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Cash Flow Statement and Indirect Method

Lori Crump owns a small trucking operation. The bookkeeper presented Crump with the following income statements and balance sheets for 2006 and 2005.
Income statements
2006 2005
Revenues $191,400 $182,600
Operating expenses
Depreciation $26,400 $26,400
Fuel $77,000 $46,200
Drivers salaries $44,000 $35,200
Tax and licenses $22,000 $17,600
Repairs $30,800 $19,800
Miscellaneous $2,200 $202,400 $1,100 $146,300
Income (loss) ($11,000) $36,300

Balance sheets
12/31/2006 12/31/2005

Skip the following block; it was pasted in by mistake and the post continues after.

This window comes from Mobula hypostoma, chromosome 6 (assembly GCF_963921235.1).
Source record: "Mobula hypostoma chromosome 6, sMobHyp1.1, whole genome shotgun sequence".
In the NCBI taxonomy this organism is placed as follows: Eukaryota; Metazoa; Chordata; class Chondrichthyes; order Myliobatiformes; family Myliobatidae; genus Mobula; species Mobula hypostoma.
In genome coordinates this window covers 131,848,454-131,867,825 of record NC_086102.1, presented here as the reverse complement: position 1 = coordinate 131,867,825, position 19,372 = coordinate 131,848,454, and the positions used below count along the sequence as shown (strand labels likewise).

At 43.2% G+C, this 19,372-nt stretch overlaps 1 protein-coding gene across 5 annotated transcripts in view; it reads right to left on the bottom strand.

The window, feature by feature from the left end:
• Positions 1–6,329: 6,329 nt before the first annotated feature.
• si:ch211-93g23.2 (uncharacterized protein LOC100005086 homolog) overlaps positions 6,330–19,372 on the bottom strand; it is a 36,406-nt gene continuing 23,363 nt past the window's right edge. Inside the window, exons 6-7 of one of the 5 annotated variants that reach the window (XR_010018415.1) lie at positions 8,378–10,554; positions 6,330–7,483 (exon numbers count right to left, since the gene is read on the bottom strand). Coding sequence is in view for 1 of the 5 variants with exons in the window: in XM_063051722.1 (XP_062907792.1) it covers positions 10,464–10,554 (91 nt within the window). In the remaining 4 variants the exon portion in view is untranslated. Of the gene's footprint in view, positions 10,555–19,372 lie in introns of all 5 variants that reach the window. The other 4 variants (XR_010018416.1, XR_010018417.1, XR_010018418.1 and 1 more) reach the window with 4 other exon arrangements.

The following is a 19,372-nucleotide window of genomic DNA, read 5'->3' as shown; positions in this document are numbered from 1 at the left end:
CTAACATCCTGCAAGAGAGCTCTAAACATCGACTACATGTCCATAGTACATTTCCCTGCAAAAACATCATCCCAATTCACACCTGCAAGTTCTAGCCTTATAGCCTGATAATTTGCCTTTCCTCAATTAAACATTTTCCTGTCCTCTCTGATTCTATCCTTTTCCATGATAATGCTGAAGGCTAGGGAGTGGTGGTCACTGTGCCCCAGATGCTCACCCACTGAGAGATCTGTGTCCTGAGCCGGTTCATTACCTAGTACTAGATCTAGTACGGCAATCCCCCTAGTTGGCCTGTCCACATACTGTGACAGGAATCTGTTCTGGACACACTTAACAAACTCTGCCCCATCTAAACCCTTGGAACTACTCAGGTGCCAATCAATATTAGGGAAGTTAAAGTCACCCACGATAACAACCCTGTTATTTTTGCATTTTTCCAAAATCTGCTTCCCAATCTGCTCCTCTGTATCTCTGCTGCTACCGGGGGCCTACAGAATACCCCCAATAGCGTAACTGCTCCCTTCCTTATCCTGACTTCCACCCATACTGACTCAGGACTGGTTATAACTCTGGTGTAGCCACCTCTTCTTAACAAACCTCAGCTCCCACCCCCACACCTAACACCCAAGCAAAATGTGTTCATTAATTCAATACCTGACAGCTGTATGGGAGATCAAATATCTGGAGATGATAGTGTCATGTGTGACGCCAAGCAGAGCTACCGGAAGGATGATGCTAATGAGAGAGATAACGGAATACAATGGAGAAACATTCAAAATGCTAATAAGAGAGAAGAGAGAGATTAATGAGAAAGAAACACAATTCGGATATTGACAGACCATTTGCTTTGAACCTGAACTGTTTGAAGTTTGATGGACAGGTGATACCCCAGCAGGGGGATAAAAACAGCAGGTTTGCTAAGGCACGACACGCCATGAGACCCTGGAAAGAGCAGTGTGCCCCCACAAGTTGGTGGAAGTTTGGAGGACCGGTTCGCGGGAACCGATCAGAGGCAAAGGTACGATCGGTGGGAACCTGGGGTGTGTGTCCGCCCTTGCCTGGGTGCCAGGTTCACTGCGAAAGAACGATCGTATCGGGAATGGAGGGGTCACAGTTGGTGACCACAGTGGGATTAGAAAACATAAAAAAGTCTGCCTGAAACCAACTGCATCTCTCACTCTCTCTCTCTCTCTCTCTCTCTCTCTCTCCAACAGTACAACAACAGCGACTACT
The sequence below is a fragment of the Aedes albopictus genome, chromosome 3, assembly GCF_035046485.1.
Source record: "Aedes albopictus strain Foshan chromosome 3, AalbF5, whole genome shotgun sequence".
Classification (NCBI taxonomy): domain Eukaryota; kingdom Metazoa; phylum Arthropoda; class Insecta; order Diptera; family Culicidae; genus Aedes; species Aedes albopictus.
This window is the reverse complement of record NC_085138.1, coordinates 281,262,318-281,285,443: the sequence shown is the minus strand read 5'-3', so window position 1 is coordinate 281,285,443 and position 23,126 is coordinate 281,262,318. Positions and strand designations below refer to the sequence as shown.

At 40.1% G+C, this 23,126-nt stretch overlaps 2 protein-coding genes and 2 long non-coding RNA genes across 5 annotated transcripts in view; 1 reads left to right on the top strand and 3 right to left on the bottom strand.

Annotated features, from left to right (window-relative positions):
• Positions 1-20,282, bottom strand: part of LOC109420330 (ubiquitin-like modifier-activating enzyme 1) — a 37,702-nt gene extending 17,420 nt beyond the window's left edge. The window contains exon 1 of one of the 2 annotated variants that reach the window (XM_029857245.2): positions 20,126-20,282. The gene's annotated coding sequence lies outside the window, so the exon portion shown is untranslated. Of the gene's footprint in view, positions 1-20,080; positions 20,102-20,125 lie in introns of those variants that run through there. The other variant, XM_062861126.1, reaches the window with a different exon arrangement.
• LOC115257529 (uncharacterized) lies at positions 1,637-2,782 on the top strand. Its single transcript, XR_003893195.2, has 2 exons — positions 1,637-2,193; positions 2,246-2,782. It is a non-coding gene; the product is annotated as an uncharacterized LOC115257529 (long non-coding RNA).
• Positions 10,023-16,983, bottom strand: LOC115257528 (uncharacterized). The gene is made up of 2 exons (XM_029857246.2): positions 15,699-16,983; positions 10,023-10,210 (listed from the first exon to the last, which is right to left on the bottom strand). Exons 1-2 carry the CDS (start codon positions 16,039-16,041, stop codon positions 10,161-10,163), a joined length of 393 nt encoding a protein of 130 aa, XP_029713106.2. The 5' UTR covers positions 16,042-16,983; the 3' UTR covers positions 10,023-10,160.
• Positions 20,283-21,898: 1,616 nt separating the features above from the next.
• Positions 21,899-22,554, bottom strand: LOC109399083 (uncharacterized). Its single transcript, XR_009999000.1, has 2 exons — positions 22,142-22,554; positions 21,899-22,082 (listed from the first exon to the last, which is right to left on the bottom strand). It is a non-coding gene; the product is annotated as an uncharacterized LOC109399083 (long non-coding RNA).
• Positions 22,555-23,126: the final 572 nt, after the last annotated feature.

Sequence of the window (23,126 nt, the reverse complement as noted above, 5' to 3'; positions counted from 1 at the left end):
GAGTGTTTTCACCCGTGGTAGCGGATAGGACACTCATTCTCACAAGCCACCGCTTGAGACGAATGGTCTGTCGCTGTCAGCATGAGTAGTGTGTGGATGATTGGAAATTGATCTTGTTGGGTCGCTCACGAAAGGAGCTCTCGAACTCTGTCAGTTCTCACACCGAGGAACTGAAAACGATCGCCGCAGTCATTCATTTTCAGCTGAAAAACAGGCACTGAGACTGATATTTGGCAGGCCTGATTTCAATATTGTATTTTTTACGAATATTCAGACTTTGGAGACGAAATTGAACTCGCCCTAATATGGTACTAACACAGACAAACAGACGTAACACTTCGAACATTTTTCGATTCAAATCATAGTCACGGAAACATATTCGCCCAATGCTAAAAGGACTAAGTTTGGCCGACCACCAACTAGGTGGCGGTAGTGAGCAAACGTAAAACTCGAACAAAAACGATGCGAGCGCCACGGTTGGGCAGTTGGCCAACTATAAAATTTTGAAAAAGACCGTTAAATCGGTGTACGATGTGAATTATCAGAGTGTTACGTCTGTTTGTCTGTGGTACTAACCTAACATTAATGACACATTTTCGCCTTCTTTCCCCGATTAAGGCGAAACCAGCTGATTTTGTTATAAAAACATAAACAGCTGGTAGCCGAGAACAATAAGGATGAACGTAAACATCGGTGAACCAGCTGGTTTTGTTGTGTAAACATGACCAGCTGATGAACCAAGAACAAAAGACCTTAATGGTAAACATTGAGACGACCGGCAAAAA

Cash $22,000 $4,400
Accounts receivables $8,800 $26,400
Net fixed assets $198,000 $224,400
Total assets $228,800 $255,200
Accounts payable $30,800 $22,000
Accrued salaries $8,800 $5,500
Other accruals $3,300 $1,100
Long term debt $100,100 $129,800
Crump, capital $85,800 $96,800
Total liabilities and capital $228,800 $255,200

Crump does not understand how the company can be $17,600 ahead of last year in terms of cash on hand and yet show an $11,000 loss for the year.

Required: Prepare a cash flow statement (indirect method) to use in explaining this to Lori Crump.

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Solution Summary

This solution prepares a cash flow statement in Excel to explain why the company is $17600 ahead of last year in terms of net cash on hand despite of Net loss during the year. All workings and formulas are shown.

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